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Act Your Age, Not Your Shoe Size

The other day I was traveling to work and the conversation on the bus was more animated than usual, which means that there was conversation on the bus. One of my colleagues joked that although he is 40, he has a mental age of 17. In other words, he still thinks he's Superboy when he's actually more like the father from the Wonder Years.

This got me thinking about what my mental age is. I also sometimes feel like I'm still a teenager. In fact, I cracked a joke the other day and my daughter's friend remarked that my jokes are just as good as Eitan's. Who'se Eitan? Her nearly-thirteen-year-old brother. The phrase "act your age, not your shoe size" would not really apply in this situation because using the Australian shoe size chart, my joke was almost spot on, give or take 2.5 years.

There are a number of ways I can measure my mental age:
  1. Self assessment
  2. Friend
  3. Psychologist
I decided that none of these options would be accurate enough. For starters, nobody can assess themselves because they are too biased to come up with an accurate result. Friends tell you what you want to hear, especially if its your turn to buy the next round. Psychologists will spend hours asking a bunch pointless questions until they finally ask you what you think, mumble something that sounds like agreement (but not necessarily) and then hand you the invoice.

I decided to take a far more scientific approach.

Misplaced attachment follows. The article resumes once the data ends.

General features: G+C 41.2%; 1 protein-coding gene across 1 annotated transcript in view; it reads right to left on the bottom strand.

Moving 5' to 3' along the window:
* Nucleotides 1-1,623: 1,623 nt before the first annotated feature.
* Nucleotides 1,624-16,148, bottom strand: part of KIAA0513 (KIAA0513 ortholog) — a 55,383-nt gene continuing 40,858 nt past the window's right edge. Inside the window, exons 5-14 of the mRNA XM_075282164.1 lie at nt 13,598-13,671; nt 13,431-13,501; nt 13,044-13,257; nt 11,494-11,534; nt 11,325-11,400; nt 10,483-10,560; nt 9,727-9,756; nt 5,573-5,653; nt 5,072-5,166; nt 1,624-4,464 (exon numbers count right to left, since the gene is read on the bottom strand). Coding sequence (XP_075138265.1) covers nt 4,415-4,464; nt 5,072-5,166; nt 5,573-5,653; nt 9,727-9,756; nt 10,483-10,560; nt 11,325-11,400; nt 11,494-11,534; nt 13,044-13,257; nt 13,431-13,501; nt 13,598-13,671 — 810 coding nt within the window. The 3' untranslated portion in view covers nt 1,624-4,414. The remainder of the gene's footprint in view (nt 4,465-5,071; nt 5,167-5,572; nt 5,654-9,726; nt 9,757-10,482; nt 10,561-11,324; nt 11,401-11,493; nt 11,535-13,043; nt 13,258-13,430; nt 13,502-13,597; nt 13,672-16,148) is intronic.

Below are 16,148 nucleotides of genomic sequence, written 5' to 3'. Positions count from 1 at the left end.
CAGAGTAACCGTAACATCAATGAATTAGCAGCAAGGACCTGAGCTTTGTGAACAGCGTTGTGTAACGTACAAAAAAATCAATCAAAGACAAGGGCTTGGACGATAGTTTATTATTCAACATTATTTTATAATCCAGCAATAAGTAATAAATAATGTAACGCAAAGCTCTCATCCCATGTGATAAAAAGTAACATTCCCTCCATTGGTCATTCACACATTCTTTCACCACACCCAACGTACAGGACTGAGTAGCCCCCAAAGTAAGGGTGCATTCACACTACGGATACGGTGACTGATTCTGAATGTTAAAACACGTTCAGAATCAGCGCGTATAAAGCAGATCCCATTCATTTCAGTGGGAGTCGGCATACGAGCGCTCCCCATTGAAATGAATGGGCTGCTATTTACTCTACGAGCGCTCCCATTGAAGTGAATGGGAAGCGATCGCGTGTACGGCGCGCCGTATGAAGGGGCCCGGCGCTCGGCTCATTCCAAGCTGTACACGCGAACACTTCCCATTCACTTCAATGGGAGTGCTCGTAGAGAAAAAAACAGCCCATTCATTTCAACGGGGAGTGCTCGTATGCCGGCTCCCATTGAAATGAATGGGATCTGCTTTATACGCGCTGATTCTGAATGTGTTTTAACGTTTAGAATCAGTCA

The second-top result for my Google search for "mental age" was an online mental age test. I normally don't hold much faith in these types of websites, but is FREE, enables me to DISCOVER MORE ABOUT MYSELF and DOESN'T REQUIRE REGISTRATION. Also, 475,190 people took the test before me, so I figured it must be good.

The instructions were to be honest because nobody will see my answers. That assurance was comforting, so I clicked Start.

The test comprised 20 questions, ranging from my thoughts about the President (it didn't specify which one), to questions about what I would do if I found an old shirt in my closet, to how I would rate McDonald's food on a scale ranging from "disgusting" to "gourmet".

Then came the twentieth question: Do baseball caps look better backwards or forwards? I knew that this final click will reveal my true mental age. With just the slightest amount of nervousness, a little trepidation, and a brief pause for dramatic effect, I clicked the fateful button.

I kid you not, this is hard, cold scientific proof: My mental age is exactly my chronological age. Beat that.

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  1. Hmmm. Mine worked out to be 47. Mathematically speaking that means that when you were 21 and I was 13, our mental ages were the same... Wow, maybe this test is pretty accurate after all... ;)

  2. That was fun! Mine turned out to be 45, two years younger than my chronological age. But I answered one question "wrong" (the one about Twitter). I bet the answer I wanted to give would have made me older.

  3. Well, my mental age is 33, which is 20 years younger than my chronological age! I am so proud!!

  4. I'm too scared to take the test. If my mental and chronological ages correlate, then could well be an old fuddy duddy. If my mental age is 20 or 30 years younger than my chronological age, then I could well be immature. Can't win...

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  6. Mine was 38 and I'm 52. Does that mean I have to work an extra 14 years? Nooooooo......

  7. Couldn't resist. It's not really a test about maturity, but it was fun any way. I tested at 36 though I'm 44. On a measure of maturity, I probably would see something different. Since I have teenagers and am strongly involved with social media, I test fairly young on the hipness scale. Since I'm an athlete and green (carless) person, I test younger on the health scale, so there you go.


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